The urban environment is largely artificial, that is, a cultural (or humanized) landscape, built by man and not in balance with the natural environment.
As cities grow, there are changes in the natural landscape that generate serious environmental problems. The lack of urban planning in most cities shows the dominance of the economic factor on the environmental and human factor.
Floods and landslides
One of the main alterations that occurs in the urban environment is the waterproofing of the soil due to the removal of the vegetation landscape and its replacement by asphalt, concrete and urban works, which prevent the infiltration (water percolation) and increase the surface runoff.
In cities where underground water galleries are not sufficient, in addition to silting rivers, serious problems with flooding occur. In areas with slope occupancies, that is, with constructions located in areas of high slope, slope slides may occur.
In addition, there are problems of urban microclimate caused by the formation of heat islands and acid rain.
Pollution and heat islands
Heavy traffic and coal heating pollute the atmosphere of many cities, especially in China. This causes smog , a kind of fog that, in turn, is the source of rising temperatures in urban areas. They create a kind of heat island, or urban microclimate.
The heat islands correspond to the rising temperatures in the more urbanized areas, the central region of a large city presents higher temperatures than the peripheral regions.
The concentration of pollutants increases the volume of particulate matter in suspension, giving rise to hygroscopic cores that generate condensation and, therefore, increase the precipitation in the urban areas generating the floods.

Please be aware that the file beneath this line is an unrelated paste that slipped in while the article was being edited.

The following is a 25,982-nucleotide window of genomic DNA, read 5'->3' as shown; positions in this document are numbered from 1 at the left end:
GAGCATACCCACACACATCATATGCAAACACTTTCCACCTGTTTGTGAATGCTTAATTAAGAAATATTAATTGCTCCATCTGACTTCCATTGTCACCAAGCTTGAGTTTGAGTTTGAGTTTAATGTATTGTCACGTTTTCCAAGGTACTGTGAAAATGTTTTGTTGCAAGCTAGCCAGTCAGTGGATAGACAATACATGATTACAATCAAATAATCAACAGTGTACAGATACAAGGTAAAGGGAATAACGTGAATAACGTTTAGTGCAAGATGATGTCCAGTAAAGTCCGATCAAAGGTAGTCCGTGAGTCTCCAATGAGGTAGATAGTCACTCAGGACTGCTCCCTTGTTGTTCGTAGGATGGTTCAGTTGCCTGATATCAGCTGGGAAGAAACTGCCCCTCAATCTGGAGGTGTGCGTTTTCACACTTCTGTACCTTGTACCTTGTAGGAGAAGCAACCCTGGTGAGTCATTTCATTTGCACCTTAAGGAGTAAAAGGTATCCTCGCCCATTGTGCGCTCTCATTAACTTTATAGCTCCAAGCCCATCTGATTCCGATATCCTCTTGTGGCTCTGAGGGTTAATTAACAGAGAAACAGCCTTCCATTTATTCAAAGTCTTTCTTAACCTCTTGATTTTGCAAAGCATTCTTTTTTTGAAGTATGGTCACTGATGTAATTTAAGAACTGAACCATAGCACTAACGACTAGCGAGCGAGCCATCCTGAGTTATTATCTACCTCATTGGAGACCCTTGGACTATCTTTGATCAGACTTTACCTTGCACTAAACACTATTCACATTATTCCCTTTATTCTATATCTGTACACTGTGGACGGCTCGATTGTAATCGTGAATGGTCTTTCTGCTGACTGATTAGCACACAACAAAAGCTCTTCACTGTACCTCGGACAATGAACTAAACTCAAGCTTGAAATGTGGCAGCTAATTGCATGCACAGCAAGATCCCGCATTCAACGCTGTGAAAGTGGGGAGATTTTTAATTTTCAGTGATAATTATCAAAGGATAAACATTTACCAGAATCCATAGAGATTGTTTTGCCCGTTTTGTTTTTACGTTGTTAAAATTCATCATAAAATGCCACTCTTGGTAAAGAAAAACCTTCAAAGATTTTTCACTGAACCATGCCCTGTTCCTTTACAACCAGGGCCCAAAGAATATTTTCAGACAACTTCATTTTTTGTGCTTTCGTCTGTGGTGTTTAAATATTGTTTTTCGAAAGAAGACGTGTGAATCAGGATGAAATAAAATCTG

The phenomenon of acid rain is related to the concentration of gases, such as sulfur dioxides and nitrogen oxides, which, when reacted with water suspended in the atmosphere, form acids, such as sulfuric acid and nitric acid, which increase the acidity the rains.
When these rains occur in the urban environment, the consequences are the degradation of buildings and monuments, but if the winds carry them to distant places, they can affect lakes, plantations and soils, causing the death of vegetation and animals.
In large cities, where there is a greater concentration of polluting gases in the atmosphere, possible changes in the circulation of air layers close to the surface can further aggravate pollution.
Usually hot air rises to the upper layers of the atmosphere and cools. On colder days, notably in winter, when atmospheric air has lower temperatures near the surface, atmospheric stagnation occurs – the layers of hot and cold air can not circulate. Thus, there is no dispersion of pollutants, becoming more common cases of eye and throat irritation, respiratory diseases like asthma and bronchitis.
Another urban environmental problem in the agenda of environmental discussions is the collection and final destination of urban waste . Uncontrolled consumption of industrial products generates large amounts of solid waste.
In most cities in developing countries, garbage is deposited in open pit soils. This action causes great damage to public health, contaminates the water table with slurry, generates bad smell, transmits disease and promotes the attraction of people in search of products for recycling or food.
Better solutions could be made through landfills, composting plants (organic waste), recycling and incineration. Improper disposal of e -waste, which causes the contamination of people who handle it, soil and water by chemical substances (eg lead, cadmium, mercury, beryllium, etc.), is made every year a serious socio-environmental problem.
According to the United Nations Environment Program (UNEP), the world’s cities produce annually around 1.3 billion tons of solid waste, approximately 1.2 kg per capita daily. However, the estimates for 2025 are worrisome given the possibility of garbage production jumping to 2.2 billion tonnes per year.